Physical and Psychosocial Effects of Wii Video Game Use among Older Women

Wollersheim, D, Merkes, M, Shields, N, Liamputtong, P, Wallis, L, Reynolds, F and Koh, L 2010, 'Physical and Psychosocial Effects of Wii Video Game Use among Older Women', International Journal of Emerging Technologies and Society, vol. 8, no. 2, pp. 85-98.


Document type: Journal Article
Collection: Journal Articles

Title Physical and Psychosocial Effects of Wii Video Game Use among Older Women
Author(s) Wollersheim, D
Merkes, M
Shields, N
Liamputtong, P
Wallis, L
Reynolds, F
Koh, L
Year 2010
Journal name International Journal of Emerging Technologies and Society
Volume number 8
Issue number 2
Start page 85
End page 98
Total pages 14
Publisher Swinburne University of Technology, Faculty of Life & Social Sciences
Abstract This study investigated the physical and psychosocial effect of exergaming in community dwelling older adult women. In a pilot study consisting of a six-week baseline period and a six-week intervention period, participants (N = 11, mean age = 73.5 years, SD = 9.0) played Nintendo Wii Sports twice weekly. We measured full body movements using accelerometers, and assessed psychosocial effects through end-of-study focus group meetings. There were large self-reported psychological effects related to positive changes in self perception. The game-play deepened social connections within the group and provided a basis for shared experiences with younger aged family members. Physically, the game-play showed significantly higher maximum energy expenditure (t = -4.52, p < 0.05) than baseline, but no significant difference in overall energy expenditure. Findings from the quantitative data showed that Wii-play did not have substantial physical effects; nevertheless, qualitative data revealed that the participants perceived an improved sense of physical, social and psychological wellbeing.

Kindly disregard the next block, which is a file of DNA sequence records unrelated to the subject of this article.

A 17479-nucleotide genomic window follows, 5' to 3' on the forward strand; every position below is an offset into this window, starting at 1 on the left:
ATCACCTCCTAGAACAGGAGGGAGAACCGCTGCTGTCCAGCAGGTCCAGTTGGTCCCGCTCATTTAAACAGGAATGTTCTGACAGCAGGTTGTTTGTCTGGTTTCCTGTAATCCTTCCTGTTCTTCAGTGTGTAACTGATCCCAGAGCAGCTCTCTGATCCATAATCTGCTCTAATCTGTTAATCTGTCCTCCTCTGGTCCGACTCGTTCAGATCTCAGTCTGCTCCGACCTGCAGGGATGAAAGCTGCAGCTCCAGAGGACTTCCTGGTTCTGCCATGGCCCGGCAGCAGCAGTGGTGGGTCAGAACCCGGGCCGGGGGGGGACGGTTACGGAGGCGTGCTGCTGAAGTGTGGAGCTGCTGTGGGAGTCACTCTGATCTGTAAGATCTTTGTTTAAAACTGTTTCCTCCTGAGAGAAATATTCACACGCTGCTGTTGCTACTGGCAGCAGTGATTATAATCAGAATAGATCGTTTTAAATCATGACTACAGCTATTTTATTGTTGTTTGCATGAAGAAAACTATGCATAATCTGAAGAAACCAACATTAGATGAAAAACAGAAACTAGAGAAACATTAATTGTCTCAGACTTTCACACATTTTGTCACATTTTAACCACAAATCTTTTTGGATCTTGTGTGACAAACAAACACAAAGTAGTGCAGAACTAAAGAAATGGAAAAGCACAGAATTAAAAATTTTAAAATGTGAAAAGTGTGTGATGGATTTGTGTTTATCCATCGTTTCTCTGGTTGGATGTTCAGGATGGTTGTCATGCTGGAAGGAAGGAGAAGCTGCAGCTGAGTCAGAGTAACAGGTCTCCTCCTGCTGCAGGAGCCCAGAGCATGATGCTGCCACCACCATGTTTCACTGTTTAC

Subject Health Promotion
Keyword(s) Wii
Older Women
Psychosocial Benefit
Australia
Exercise
Exergames
Copyright notice © International Journal of Emerging Technologies and Society 2010
ISSN 1835-8780
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